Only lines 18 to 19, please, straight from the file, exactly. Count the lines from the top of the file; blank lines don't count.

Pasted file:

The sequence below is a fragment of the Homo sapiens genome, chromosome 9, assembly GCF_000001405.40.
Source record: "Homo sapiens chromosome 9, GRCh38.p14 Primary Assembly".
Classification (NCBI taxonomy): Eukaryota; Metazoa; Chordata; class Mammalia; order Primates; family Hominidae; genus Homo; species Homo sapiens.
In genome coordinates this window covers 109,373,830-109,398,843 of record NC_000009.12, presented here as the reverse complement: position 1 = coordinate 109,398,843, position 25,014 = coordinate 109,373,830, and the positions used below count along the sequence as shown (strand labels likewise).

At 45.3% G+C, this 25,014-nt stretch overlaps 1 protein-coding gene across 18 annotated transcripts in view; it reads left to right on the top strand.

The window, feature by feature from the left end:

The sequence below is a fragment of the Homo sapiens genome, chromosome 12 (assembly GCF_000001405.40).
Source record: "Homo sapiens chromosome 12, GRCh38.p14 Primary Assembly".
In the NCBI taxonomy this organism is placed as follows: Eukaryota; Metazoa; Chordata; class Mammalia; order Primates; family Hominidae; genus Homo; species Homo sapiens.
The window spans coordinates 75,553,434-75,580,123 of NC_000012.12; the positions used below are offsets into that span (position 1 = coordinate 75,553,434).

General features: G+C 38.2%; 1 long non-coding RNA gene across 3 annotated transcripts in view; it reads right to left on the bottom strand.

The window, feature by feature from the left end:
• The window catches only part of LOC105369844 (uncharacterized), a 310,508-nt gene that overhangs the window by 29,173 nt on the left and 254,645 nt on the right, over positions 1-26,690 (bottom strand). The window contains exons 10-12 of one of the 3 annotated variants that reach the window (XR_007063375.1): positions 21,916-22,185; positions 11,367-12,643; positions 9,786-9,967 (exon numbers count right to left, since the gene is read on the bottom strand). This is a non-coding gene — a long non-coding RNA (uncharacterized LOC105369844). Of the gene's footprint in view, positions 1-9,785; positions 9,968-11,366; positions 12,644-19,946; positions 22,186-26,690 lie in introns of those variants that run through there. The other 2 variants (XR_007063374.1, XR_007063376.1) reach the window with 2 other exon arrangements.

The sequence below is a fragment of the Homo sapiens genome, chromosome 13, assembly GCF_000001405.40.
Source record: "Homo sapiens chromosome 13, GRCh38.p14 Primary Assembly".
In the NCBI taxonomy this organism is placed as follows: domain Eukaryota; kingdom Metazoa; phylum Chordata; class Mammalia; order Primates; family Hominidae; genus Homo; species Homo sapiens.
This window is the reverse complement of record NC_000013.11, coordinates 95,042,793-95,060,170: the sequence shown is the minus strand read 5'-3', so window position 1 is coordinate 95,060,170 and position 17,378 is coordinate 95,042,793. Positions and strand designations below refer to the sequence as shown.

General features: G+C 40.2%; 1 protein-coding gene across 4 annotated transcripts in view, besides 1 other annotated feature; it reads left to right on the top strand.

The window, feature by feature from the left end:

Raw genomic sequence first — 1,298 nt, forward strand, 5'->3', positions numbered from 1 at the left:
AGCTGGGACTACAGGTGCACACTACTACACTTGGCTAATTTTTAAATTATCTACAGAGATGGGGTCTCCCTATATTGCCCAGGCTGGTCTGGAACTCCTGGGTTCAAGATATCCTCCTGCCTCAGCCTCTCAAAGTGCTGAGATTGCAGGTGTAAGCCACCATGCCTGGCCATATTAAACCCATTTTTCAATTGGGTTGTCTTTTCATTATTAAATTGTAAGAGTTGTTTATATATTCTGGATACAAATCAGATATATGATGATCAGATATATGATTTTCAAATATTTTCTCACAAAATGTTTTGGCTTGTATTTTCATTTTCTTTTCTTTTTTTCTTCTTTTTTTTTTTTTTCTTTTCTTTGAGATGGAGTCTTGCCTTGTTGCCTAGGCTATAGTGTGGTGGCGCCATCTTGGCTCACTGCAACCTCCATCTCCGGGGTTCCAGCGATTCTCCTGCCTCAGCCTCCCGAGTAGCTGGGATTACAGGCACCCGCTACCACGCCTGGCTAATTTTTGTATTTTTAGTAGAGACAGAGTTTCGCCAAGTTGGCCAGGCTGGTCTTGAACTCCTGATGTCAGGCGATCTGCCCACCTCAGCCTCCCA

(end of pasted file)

General features: G+C 40.2%; 1 protein-coding gene across 4 annotated transcripts in view, besides 1 other annotated feature; it reads left to right on the top strand.

The window, feature by feature from the left end: